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Judge Clears ‘Gone Girl’ Creators in Copyright Dispute

25 May 2018

From Courthouse News Service:

A federal judge dismissed an author’s claim that the popular thriller novel and movie “Gone Girl” is based on her copyrighted screenplay, finding that the stories are considerably different.

“Overall, no ordinary observer could conclude that [Out of the Blue] and Gone Girl are substantially similar. Their common elements are standard in thrillers and at the level of particular expression they tell very ‘different stories,’” U.S. District Judge John Robert Blakey wrote in a 33-page opinion issued Monday.

Author Leslie Weller filed a lawsuit in December against “Gone Girl” author Gillian Flynn, claiming she gave a copy of her screenplay “Out of the Blue” to a script consultant linked to Flynn, who then copied several elements of it.

Weller argued both stories focus on the central theme of “how well one person can really know another person.”

. . . .

Judge Blakely wrote that Weller failed to “connect the dots.”

“She describes a chain of professional relationships—most of which have no relation to Gone Girl—and invites speculation that some unidentified intermediary, for some reason, showed Flynn—who was by then two years into her work on the novel—an unproduced screenplay by a writer whom [her agency] did not represent,” the ruling states.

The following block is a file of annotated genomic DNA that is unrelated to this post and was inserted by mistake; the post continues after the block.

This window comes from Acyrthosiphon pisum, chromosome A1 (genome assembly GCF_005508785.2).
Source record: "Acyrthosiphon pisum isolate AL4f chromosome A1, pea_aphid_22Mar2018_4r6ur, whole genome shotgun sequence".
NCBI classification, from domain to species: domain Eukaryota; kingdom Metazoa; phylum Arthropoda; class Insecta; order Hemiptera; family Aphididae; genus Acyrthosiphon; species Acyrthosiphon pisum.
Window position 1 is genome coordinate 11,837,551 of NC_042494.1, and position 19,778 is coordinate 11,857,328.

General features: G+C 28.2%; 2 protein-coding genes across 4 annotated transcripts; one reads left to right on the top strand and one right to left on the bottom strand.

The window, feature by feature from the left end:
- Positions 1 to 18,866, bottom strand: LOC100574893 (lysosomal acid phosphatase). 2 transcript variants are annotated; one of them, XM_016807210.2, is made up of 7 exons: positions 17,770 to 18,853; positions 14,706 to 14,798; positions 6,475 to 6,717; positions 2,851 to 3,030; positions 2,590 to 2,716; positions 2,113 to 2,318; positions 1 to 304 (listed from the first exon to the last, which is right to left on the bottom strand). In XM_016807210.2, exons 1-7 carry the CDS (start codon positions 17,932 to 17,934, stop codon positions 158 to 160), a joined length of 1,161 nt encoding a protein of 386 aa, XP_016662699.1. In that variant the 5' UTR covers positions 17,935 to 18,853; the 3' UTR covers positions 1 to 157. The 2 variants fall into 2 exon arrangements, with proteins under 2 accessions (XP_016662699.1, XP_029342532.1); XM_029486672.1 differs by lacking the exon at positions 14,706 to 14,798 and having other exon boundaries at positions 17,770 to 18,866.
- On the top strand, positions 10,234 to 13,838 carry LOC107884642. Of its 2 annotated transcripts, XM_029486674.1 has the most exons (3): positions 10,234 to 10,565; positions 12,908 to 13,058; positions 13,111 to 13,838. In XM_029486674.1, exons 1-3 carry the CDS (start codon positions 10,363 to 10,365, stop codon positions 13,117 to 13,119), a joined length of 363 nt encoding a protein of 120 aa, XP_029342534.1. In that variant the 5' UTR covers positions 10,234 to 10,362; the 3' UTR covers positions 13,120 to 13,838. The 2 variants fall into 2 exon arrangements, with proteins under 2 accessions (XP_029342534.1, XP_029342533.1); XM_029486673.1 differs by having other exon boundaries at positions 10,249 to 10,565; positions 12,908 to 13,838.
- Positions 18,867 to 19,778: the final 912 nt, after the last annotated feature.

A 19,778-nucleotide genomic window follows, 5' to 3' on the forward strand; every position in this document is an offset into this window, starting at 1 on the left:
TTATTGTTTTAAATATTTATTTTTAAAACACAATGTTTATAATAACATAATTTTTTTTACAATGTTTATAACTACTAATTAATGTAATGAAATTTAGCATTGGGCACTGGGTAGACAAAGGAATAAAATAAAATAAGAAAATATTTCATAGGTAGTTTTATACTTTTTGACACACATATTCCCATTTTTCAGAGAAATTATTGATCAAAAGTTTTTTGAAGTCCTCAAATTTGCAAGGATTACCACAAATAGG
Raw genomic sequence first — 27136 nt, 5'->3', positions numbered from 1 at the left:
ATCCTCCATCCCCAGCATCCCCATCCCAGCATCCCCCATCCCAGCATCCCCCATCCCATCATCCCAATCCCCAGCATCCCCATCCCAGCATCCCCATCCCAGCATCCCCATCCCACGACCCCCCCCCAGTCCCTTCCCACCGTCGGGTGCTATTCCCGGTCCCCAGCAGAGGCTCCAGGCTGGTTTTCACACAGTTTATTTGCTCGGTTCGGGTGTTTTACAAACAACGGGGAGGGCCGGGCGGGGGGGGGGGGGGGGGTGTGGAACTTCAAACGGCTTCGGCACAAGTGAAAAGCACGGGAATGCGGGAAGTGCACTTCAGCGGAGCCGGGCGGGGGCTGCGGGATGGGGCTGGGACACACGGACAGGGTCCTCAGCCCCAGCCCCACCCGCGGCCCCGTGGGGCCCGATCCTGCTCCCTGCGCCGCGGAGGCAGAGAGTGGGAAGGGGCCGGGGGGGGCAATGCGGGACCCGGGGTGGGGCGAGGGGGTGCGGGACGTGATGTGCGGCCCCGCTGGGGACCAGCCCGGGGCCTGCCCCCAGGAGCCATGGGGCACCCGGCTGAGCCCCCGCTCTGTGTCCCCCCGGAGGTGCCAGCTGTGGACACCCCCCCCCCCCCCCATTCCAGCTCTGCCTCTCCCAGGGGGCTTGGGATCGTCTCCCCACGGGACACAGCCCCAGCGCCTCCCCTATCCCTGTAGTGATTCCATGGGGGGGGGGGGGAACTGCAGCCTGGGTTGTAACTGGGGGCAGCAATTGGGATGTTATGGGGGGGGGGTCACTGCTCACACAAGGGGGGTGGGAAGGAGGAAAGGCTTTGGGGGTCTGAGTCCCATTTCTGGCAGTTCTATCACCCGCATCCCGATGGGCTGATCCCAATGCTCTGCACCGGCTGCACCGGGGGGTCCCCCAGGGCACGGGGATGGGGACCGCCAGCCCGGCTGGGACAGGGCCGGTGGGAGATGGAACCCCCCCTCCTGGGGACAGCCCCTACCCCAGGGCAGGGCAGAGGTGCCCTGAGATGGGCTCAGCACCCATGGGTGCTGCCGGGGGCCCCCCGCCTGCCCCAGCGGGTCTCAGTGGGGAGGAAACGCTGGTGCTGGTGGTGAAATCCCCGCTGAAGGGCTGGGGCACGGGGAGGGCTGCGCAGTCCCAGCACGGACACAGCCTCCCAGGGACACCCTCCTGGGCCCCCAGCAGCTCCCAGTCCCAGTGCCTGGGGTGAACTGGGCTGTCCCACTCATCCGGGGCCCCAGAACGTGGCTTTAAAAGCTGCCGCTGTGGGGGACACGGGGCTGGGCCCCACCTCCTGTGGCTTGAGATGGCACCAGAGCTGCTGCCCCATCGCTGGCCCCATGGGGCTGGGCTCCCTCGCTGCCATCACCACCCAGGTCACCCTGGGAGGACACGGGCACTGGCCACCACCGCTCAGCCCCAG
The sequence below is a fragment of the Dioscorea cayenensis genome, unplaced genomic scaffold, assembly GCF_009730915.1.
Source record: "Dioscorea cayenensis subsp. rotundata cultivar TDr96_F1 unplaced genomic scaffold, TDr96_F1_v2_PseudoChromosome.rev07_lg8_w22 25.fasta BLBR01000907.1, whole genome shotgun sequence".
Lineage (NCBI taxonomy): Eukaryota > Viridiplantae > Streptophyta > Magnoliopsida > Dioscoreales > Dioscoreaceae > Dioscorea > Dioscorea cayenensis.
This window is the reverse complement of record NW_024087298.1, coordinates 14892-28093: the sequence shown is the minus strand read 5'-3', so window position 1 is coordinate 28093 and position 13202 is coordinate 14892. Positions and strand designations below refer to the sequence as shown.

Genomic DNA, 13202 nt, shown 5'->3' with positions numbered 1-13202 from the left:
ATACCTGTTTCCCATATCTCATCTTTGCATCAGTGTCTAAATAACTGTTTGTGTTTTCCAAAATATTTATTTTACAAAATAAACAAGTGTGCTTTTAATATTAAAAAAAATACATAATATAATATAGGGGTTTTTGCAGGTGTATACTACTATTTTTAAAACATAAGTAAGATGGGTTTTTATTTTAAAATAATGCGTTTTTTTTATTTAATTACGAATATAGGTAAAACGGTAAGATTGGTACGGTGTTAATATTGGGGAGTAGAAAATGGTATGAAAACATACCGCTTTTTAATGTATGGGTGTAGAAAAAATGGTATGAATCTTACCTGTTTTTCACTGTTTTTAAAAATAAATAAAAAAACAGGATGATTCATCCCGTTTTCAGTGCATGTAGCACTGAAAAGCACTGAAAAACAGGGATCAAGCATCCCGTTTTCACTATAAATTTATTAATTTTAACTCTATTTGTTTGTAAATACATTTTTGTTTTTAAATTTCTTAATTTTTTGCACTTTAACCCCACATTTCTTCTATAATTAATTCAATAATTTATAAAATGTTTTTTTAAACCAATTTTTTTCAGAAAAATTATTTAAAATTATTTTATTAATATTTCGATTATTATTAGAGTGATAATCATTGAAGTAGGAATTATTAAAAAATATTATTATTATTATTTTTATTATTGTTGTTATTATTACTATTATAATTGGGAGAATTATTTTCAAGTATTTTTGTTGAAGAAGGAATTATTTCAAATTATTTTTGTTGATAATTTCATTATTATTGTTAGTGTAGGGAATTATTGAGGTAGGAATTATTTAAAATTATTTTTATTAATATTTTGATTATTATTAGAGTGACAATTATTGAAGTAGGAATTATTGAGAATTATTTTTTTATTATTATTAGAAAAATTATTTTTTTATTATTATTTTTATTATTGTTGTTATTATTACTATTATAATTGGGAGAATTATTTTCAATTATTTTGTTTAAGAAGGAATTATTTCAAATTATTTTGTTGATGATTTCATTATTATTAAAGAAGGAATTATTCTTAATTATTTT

The judge also found that “numerous and significant differences” between the stories “weigh against finding substantial similarity.”

Link to the rest at Courthouse News Service

Here’s a copy of the court’s decision:



Copyright/Intellectual Property, Legal Stuff

6 Comments to “Judge Clears ‘Gone Girl’ Creators in Copyright Dispute”

  1. Good, otherwise we’d only be able to have ‘one’ of each type of story …

    “But this one’s actually new! This time it’s hot unwrapped underground love mummies – in space!”

  2. “Weller argued both stories focus on the central theme of “how well one person can really know another person.””

    And how many hundreds or thousands of books/plays/movies/poems/etc have the same theme? She’s got her work cut out for her.

    • She’ll be suing me next, every time she thinks she knows what he’s been up to she finds it’s only the tip of a very large iceberg. 😉

  3. Not so fast. I believe her claim has merit. I believe that Big Publishing and Big Hollywood, and thousands of writers STEAL from other writers. I believe it happens all the time. What happens after the theft is that just enough is changed so that a judge like this one can say they are two different treatments. Take for instance, Coming To America, which was stolen from Art Buchwald. The thieves changed certain things, but perhaps they were lazy and didn’t go far enough, and so lost the case. Yes, this kind of thievery happens.

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